November 29, 2011

What is Christmas without the bells and baubles?

 Thinking about Christmas, I hear the bells chime. I see the twinkling stars winking at me from faraway houses as I walk back home after the Midnight Mass in my hometown Alappuzha. I hear the age-old Christmas Carols fill the misty midnights in my Mother's house in Chamampathal.

I remember my own Christmas Tree in Bangalore that filled my December nights with nostalgia. Lying down on my bed, I peeped through the small opening in the curtains, made with a purposeful intent, and looked at my little tree lit by the flickering lights. In the pale light of their sparkle, I saw the colourful Christmas baubles quiver in the cool December breeze.

Last night, we bought a Christmas tree from Walmart. I promised myself, I will reuse it again and again, year after year, until the synthetic leaves begin to fade and wither. In an attempt to convince myself, I remembered then that the first Christmas tree that I bought for myself in Bangalore, was used for many years; including all the trinkets and paraphernalia. Even today, in my apartment, now, with its door shut and uninhabited, the remnants of my last Christmas lie buried in the darkness of my kitchen closets.

As I get ready to welcome my first Christmas here, I begin to dream of the day I will have my own Christmas tree, a real one, nurtured in a fenced front yard, which will only grow with years and not shrivel and wither with time.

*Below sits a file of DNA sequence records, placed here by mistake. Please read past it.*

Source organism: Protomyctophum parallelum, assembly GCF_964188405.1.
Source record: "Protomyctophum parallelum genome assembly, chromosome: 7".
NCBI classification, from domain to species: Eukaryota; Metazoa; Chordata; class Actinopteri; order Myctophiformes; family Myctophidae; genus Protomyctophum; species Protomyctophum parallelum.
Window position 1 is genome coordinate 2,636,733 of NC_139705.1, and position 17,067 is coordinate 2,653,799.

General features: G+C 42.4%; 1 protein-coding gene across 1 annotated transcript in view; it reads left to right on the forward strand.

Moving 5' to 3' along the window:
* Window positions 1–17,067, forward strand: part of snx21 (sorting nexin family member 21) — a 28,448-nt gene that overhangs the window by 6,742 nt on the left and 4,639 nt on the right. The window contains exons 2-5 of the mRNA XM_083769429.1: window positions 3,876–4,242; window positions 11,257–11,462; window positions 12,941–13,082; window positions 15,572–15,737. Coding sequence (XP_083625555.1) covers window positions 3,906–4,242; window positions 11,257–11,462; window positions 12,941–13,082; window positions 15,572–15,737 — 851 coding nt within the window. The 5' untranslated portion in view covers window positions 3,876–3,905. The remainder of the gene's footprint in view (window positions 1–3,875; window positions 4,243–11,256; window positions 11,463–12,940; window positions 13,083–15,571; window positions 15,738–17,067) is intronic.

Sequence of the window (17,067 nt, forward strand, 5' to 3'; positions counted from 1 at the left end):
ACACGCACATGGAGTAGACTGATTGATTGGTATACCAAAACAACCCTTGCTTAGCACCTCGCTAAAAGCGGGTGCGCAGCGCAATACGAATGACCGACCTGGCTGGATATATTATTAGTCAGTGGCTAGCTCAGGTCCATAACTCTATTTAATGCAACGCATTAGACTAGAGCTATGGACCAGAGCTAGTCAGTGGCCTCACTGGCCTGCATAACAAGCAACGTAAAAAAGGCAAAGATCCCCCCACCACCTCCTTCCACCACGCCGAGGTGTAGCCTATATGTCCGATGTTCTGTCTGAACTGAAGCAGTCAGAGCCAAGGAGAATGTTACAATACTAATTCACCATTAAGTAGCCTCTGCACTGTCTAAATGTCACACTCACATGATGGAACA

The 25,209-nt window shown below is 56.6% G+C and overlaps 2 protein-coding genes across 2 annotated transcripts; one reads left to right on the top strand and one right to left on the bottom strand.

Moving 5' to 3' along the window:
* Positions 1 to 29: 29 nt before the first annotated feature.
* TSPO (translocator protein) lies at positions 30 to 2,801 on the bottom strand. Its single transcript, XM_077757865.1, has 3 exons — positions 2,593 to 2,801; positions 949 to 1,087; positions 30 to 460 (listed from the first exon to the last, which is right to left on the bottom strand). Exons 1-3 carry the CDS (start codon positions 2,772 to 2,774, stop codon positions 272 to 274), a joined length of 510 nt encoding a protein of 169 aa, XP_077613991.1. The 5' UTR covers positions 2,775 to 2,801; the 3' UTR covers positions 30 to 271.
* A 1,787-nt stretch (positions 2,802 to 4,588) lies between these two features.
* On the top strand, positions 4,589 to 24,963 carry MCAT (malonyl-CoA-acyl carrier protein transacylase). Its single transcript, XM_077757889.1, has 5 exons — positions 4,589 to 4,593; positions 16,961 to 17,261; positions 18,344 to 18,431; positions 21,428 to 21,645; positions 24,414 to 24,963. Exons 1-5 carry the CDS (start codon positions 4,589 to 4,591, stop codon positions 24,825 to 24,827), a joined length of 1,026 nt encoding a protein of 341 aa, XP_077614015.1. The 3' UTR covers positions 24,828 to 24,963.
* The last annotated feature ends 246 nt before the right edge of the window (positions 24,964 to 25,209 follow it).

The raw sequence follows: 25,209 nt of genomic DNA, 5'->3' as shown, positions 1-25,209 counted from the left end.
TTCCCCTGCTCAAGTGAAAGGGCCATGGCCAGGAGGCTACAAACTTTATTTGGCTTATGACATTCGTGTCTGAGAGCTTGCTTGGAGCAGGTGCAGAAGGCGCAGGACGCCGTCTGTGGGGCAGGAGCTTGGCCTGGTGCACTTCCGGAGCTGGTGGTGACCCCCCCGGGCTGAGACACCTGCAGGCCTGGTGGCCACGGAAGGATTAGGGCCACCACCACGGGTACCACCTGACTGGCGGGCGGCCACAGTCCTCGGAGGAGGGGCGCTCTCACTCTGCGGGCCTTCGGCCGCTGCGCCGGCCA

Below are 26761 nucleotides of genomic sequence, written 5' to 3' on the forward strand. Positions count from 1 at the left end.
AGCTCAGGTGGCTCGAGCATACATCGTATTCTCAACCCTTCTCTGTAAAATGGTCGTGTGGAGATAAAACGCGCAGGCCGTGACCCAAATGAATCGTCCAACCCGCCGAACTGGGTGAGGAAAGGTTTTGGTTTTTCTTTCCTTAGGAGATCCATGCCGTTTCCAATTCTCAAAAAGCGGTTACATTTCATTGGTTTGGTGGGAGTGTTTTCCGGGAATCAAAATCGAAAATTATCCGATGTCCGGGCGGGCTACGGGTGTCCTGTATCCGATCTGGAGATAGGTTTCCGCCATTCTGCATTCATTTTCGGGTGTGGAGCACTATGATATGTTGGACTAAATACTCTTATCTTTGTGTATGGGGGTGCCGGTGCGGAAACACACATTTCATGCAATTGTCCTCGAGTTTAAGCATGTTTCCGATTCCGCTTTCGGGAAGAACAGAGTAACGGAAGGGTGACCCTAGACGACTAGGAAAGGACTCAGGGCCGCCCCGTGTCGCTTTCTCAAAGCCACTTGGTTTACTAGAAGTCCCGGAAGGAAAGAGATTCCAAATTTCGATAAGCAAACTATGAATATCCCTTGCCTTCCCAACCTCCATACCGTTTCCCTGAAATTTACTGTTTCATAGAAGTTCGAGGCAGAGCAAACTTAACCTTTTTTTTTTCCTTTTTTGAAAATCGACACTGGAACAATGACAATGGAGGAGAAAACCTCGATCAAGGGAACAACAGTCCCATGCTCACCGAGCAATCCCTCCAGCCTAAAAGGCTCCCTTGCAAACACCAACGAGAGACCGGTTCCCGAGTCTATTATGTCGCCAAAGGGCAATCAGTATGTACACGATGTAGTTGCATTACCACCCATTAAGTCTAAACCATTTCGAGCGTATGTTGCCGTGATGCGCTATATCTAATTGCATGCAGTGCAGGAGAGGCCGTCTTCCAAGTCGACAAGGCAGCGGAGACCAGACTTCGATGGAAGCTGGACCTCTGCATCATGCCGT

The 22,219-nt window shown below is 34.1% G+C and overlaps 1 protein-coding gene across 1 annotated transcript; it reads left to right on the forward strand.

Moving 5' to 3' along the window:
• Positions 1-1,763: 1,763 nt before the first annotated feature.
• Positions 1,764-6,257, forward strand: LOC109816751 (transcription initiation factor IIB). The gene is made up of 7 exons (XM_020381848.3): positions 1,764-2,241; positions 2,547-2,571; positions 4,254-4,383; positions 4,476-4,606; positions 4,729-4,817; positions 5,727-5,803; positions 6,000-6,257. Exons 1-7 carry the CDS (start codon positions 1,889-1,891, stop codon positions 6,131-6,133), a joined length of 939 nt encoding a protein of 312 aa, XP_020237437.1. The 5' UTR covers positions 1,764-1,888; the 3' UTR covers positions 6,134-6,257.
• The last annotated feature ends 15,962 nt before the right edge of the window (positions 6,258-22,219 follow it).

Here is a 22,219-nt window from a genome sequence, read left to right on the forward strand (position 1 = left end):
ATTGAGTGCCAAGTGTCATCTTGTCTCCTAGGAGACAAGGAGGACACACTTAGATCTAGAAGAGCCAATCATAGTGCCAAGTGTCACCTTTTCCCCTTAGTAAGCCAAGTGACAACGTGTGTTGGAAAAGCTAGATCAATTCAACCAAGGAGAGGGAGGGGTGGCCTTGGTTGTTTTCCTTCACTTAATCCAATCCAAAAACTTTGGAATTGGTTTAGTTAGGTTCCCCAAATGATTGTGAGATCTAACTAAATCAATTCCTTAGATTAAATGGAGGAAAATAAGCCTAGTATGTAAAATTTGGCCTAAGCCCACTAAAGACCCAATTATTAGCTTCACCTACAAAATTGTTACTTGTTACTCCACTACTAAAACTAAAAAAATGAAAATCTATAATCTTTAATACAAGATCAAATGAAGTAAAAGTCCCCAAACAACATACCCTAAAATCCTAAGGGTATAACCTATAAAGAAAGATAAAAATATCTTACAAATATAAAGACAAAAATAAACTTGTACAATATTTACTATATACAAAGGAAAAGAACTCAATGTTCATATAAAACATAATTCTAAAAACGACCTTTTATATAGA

November 25, 2011

Trash it!

The other day, there was a get together at home. We had invited two families for lunch. All in all, there were six adults and seven children. First the children ate, while the mothers stood near by serving them. The mothers did try forcing some stuff that the children probably wouldn't choose themselves, given an option. Just any mother would do the same thing, I thought. Some of the elder kids finished all that was served, some ate bits here and there, some feigned to eat. At the end of a noisy meal, there was lot of food left in their plates. When I was about to clear the table, the two Mothers grabbed the plates from which their children ate and said, ' Don't trash it. I will eat from this plate.' Quite contrary to what I see here when I eat out.